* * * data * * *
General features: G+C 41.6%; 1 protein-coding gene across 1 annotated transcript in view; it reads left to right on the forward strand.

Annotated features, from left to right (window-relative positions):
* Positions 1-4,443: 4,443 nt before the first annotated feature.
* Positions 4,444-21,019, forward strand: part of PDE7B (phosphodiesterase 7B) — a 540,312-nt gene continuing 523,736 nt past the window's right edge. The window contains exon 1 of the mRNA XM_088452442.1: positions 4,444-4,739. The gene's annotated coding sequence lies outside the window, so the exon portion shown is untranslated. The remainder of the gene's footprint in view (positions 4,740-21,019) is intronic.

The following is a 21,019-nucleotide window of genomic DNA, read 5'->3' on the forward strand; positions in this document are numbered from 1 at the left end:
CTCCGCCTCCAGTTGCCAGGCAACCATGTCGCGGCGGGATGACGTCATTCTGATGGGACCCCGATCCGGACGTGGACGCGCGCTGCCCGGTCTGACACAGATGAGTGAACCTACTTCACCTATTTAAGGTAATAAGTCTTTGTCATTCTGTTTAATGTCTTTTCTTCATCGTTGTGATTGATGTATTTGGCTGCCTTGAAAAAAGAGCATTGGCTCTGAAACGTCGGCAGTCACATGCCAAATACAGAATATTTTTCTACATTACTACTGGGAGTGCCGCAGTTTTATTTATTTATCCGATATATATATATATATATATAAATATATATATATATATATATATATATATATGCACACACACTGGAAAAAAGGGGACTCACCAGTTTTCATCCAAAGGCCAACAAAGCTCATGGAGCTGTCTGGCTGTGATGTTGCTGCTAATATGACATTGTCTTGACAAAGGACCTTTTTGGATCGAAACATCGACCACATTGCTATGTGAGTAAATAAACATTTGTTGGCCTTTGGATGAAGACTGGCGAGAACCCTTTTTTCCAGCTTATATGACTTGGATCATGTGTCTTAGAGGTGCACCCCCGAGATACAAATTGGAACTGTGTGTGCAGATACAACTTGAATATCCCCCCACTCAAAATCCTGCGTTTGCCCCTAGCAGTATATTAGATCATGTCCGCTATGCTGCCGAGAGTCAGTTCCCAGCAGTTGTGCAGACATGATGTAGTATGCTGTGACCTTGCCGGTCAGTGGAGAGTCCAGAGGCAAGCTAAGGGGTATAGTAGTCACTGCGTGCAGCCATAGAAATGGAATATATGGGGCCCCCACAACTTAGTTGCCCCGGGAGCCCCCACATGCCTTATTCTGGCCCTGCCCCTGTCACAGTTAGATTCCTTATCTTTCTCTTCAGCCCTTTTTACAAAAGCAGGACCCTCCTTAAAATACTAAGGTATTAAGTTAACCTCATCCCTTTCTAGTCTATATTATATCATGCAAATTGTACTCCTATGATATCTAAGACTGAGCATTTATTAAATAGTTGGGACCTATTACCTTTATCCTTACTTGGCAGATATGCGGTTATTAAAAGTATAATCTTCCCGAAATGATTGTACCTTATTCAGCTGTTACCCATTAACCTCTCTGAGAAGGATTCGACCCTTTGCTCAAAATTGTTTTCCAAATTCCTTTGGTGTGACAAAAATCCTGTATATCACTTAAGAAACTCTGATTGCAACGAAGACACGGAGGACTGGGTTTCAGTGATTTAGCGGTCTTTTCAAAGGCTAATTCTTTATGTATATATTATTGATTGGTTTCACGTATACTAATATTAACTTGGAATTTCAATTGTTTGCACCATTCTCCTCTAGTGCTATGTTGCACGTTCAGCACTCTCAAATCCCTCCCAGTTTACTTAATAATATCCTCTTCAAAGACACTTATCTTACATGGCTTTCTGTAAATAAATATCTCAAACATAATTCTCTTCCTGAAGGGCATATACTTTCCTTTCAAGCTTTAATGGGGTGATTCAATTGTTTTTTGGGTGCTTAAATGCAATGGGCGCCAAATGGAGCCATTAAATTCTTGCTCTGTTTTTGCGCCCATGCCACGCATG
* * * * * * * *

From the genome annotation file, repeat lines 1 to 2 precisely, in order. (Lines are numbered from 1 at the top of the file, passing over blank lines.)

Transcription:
General features: G+C 41.6%; 1 protein-coding gene across 1 annotated transcript in view; it reads left to right on the forward strand.

Annotated features, from left to right (window-relative positions):